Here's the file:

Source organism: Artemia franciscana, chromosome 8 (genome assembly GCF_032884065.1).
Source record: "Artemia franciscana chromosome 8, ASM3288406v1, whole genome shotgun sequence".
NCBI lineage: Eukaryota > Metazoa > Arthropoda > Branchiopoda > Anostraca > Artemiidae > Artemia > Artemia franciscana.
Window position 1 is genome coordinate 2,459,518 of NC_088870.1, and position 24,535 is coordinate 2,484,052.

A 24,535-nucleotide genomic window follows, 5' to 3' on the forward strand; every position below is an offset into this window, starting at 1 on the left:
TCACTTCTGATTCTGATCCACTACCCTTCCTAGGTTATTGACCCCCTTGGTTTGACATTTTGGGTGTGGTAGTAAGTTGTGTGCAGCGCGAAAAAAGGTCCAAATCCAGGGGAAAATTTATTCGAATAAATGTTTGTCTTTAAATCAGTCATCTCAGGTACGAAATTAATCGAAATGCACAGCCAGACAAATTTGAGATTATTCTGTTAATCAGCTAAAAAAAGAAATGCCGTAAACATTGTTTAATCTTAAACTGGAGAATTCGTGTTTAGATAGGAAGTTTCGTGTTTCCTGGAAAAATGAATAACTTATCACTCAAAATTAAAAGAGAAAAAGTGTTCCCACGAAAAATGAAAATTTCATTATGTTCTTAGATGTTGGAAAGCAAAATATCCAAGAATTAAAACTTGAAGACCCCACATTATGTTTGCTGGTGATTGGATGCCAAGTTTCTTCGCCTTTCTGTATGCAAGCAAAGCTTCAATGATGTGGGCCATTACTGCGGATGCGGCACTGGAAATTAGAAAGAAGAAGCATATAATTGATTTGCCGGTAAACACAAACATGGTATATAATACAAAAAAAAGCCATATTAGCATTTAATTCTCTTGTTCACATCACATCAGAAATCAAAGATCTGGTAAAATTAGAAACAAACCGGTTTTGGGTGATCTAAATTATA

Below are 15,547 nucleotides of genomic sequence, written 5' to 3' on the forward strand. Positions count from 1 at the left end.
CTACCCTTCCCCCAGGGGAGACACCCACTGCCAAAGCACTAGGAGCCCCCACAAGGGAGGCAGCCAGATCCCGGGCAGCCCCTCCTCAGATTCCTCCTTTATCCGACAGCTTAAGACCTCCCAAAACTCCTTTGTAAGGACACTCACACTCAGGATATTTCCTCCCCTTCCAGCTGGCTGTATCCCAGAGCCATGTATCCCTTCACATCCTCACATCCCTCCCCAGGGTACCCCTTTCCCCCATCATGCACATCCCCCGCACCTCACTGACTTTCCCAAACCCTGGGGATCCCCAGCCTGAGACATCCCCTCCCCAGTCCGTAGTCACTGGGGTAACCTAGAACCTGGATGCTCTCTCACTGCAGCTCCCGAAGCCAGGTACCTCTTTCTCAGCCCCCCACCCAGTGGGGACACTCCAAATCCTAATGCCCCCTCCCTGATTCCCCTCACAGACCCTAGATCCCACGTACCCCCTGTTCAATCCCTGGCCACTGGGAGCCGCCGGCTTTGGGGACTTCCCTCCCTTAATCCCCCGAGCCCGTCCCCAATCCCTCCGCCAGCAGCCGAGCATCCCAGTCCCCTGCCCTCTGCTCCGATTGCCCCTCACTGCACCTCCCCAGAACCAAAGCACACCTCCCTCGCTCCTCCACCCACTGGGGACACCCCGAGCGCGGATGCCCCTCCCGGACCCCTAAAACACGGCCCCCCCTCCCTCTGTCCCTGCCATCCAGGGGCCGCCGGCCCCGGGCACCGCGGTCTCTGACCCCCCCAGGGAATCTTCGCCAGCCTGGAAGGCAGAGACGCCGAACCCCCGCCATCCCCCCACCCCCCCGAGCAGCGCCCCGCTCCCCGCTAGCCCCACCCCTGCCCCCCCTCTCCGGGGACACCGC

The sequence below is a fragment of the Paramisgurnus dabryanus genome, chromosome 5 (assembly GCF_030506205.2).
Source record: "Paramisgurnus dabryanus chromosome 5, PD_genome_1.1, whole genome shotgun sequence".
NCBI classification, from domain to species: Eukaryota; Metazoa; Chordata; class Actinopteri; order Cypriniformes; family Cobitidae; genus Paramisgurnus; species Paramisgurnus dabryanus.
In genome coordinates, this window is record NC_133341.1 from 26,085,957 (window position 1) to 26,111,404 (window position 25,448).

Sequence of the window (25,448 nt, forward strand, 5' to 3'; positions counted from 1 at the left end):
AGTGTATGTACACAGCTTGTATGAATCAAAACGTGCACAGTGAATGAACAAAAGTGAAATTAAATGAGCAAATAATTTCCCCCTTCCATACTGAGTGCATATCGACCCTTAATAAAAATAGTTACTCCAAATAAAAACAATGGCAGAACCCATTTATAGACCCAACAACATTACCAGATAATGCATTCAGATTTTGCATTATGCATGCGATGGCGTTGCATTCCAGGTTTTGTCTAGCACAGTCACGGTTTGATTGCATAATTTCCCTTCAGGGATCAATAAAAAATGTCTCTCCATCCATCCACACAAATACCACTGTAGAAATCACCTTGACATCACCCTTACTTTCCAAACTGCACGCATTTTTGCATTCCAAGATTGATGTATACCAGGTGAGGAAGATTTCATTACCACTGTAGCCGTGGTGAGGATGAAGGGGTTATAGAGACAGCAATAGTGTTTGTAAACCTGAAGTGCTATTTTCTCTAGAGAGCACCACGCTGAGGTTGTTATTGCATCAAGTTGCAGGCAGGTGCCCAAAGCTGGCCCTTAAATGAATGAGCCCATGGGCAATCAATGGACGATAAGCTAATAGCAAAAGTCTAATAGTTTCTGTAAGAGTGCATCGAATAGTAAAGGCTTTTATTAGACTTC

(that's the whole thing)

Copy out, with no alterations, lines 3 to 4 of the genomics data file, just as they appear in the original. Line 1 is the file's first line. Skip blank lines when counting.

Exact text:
NCBI lineage: Eukaryota > Metazoa > Arthropoda > Branchiopoda > Anostraca > Artemiidae > Artemia > Artemia franciscana.
Window position 1 is genome coordinate 2,459,518 of NC_088870.1, and position 24,535 is coordinate 2,484,052.